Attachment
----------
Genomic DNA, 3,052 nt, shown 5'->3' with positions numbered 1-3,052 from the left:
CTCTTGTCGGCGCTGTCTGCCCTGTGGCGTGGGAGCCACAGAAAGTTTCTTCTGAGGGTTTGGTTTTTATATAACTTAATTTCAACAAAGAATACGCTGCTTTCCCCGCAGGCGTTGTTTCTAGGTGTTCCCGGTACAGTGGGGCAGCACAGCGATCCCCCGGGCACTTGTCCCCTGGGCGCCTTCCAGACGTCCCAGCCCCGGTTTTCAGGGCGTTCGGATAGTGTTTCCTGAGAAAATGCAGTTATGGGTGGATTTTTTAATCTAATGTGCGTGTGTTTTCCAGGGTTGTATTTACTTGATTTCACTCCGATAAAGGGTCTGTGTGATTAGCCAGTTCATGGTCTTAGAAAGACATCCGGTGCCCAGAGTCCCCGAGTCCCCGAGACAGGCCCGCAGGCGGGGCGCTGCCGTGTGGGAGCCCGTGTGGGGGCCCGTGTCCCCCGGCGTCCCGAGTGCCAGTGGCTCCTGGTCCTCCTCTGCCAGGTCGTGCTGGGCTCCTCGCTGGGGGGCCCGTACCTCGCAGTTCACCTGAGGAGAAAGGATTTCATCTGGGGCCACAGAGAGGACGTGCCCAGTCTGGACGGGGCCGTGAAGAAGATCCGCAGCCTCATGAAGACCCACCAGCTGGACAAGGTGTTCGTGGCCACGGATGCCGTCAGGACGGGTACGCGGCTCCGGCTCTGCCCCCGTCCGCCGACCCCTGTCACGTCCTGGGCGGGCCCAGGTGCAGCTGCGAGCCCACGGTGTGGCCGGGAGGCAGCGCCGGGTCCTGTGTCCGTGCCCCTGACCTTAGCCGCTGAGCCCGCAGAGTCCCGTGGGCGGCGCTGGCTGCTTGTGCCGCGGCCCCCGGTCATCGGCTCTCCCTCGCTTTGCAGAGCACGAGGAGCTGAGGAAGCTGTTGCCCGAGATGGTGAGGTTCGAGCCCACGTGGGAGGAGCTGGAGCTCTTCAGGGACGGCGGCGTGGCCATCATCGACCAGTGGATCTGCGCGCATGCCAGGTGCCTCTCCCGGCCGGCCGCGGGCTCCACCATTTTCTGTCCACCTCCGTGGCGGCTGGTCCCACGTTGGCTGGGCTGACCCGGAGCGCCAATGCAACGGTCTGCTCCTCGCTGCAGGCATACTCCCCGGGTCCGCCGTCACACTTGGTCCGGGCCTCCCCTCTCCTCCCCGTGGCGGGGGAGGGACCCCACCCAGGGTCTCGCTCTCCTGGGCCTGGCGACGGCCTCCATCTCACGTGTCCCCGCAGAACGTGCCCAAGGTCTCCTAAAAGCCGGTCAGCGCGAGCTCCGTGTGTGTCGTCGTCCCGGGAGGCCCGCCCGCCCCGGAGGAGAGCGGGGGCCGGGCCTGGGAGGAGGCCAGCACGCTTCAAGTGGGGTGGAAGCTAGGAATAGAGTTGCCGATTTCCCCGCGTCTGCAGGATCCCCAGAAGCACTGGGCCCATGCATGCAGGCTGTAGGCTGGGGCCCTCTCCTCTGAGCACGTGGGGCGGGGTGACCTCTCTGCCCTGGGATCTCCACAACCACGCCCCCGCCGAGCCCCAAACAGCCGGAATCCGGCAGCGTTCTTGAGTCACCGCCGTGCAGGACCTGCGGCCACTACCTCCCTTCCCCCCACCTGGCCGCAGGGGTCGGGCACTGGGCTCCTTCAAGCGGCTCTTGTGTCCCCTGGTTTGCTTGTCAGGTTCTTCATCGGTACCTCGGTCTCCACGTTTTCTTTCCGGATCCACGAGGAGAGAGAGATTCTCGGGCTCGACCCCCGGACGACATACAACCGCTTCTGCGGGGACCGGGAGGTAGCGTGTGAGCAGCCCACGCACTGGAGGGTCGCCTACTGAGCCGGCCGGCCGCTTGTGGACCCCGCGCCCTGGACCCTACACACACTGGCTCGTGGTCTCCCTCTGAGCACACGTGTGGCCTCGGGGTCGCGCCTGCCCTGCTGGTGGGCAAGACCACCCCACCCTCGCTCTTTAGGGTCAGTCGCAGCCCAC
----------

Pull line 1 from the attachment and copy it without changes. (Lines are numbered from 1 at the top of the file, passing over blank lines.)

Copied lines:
Genomic DNA, 3,052 nt, shown 5'->3' with positions numbered 1-3,052 from the left: